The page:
You are here

Wolf Hunt Under Way At Grand Canyon National Park

Share
Alternate Text
Researchers have been given the go-ahead to try to capture this animal to determine whether it's a full-blooded wolf.

The possibility that a gray wolf is roaming the North Rim of Grand Canyon National Park has prompted the U.S. Fish and Wildlife Service to quickly approve an effort to capture the animal and test its DNA to confirm whether it is, or is not, a full-blooded gray wolf, not a Mexican wolf and not a hybrid.

The Service posted a notice on the Federal Register on Thursday announcing that it had given the OK for "authorized qualified researchers to capture, draw blood, and possibly affix a brightly colored GPS radio collar on the suspect wolf and release it back into the general area where it was captured."

The animal was first spotted October 6 wandering in the area of the North Rim, the Service said. Since deer season is under way, "it is believed that the wolf may be in danger of possible harm and could accidentally be shot either as a result of misunderstanding of status or misidentification," the notice said.

If the animal is indeed a wolf, and one from the Northern Rockies, it's quite a traveler, as it's more than 800 miles from Yellowstone National Park, which has a resident wolf population, to the Grand Canyon.

If wildlife biologists can confirm the animal is a gray wolf and not a hybrid or large coyote, something that requires DNA testing of scat or fur, it would mark the first time in more than six decades that a gray wolf has roamed the North Rim, according to representatives for WildEarth Guardians and the Center for Biological Diversity.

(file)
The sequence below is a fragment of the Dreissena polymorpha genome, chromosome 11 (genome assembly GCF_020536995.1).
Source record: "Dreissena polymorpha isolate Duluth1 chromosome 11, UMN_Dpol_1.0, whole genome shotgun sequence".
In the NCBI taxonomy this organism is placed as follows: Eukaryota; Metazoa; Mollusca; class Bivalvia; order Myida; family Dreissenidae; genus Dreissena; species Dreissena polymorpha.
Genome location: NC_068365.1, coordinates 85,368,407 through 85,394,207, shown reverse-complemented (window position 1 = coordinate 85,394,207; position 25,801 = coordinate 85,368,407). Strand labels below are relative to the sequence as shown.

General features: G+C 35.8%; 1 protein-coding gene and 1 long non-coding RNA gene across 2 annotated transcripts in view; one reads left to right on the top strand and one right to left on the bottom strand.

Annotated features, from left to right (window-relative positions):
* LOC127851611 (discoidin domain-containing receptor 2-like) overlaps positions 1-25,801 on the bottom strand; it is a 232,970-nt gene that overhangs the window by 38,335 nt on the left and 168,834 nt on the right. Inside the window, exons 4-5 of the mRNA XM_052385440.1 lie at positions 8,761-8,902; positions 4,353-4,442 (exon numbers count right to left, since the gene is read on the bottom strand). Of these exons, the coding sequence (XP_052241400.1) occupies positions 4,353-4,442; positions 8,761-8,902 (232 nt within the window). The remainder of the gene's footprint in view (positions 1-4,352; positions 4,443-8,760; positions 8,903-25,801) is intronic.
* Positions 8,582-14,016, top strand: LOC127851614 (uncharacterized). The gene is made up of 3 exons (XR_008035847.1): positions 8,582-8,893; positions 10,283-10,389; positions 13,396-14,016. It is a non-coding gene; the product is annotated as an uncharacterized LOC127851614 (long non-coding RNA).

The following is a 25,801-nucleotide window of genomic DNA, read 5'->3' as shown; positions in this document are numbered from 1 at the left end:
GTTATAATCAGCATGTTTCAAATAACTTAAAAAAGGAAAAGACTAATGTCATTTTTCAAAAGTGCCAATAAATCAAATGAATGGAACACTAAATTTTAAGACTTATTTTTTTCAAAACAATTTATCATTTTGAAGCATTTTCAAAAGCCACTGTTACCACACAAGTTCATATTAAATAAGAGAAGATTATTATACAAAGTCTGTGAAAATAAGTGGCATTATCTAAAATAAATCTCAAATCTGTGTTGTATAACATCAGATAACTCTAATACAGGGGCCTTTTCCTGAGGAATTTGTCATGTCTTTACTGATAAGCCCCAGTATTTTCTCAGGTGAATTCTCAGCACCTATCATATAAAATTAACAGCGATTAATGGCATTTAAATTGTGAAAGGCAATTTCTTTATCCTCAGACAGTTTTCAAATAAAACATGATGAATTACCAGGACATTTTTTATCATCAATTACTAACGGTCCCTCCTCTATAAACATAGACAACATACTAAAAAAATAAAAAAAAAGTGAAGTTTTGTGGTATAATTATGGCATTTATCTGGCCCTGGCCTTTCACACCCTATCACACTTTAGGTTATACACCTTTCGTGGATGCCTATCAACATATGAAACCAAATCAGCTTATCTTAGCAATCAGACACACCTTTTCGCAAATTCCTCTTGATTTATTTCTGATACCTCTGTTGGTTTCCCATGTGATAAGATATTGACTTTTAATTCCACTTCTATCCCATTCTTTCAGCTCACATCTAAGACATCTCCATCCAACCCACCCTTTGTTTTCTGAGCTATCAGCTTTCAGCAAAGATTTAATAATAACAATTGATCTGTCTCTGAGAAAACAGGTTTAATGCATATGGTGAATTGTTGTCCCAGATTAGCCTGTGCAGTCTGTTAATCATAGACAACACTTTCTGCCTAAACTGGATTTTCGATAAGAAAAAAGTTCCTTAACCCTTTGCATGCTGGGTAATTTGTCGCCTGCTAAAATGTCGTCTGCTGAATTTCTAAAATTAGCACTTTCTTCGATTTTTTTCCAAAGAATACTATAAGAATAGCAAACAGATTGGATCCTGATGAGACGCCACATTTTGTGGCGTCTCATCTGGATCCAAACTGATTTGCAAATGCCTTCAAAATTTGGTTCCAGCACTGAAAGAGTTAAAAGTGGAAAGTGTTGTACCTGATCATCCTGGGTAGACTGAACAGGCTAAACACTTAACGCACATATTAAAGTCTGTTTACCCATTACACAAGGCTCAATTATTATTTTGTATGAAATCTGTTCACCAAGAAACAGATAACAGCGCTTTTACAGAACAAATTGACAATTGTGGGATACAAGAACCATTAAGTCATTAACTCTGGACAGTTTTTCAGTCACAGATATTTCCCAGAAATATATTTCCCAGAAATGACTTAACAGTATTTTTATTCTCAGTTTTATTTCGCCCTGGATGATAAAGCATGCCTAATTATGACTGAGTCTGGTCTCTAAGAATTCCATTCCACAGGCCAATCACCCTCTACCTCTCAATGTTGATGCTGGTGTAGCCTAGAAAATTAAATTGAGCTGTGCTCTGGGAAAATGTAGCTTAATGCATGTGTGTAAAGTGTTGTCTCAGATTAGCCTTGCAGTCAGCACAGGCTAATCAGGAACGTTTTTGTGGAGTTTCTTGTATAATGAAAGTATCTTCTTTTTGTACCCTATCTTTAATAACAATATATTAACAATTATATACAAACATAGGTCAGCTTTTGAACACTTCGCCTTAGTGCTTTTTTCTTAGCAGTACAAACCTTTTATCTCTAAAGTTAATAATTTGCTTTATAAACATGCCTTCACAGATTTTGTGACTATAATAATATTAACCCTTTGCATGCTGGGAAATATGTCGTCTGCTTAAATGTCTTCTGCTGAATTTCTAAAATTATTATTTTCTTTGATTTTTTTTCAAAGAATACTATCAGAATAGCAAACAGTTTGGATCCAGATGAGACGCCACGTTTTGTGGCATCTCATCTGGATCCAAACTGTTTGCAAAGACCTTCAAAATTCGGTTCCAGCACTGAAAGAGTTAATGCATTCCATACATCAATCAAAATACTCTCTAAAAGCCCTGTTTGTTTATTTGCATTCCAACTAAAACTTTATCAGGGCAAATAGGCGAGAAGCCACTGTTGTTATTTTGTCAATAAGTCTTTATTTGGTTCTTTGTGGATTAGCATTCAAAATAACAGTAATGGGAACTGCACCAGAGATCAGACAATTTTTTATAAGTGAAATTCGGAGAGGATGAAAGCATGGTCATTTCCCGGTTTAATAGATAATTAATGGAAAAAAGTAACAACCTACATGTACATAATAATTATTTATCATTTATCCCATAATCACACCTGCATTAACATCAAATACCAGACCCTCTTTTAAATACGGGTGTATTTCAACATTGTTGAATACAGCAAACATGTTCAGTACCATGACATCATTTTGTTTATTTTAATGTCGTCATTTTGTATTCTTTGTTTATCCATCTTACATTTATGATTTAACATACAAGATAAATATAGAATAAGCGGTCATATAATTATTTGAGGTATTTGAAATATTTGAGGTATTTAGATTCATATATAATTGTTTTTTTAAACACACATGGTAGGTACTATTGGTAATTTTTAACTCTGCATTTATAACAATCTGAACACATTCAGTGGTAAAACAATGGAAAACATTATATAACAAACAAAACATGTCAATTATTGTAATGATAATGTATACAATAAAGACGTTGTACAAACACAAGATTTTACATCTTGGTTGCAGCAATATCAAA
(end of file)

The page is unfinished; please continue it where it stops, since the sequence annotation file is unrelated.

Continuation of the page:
Wolves have returned to less than 10 percent of their historic range in the lower 48 states. Scientists identified the Grand Canyon ecosystem as one of three in the Southwest, along with the U.S. Fish and Wildlife Service'™s Blue Range Wolf Recovery Area where Mexican gray wolves now roam and the southern Rocky Mountains, as capable of supporting a robust and ecologically viable wolf population, according to WildEarth Guardians.

 

Comments

Scientists identified the Grand Canyon ecosystem . . . as capable of supporting a robust and ecologically viable wolf population . . .

I had no idea.  What a great possibility.


I'm sure that besides the scientists hunting for the wolf, there are a number of locals hunting, too.  Let's hope the wolf is smarter than they are.


Add comment

CAPTCHA

This question is for testing whether or not you are a human visitor and to prevent automated spam submissions.

National Parks Traveler's Essential Park Guide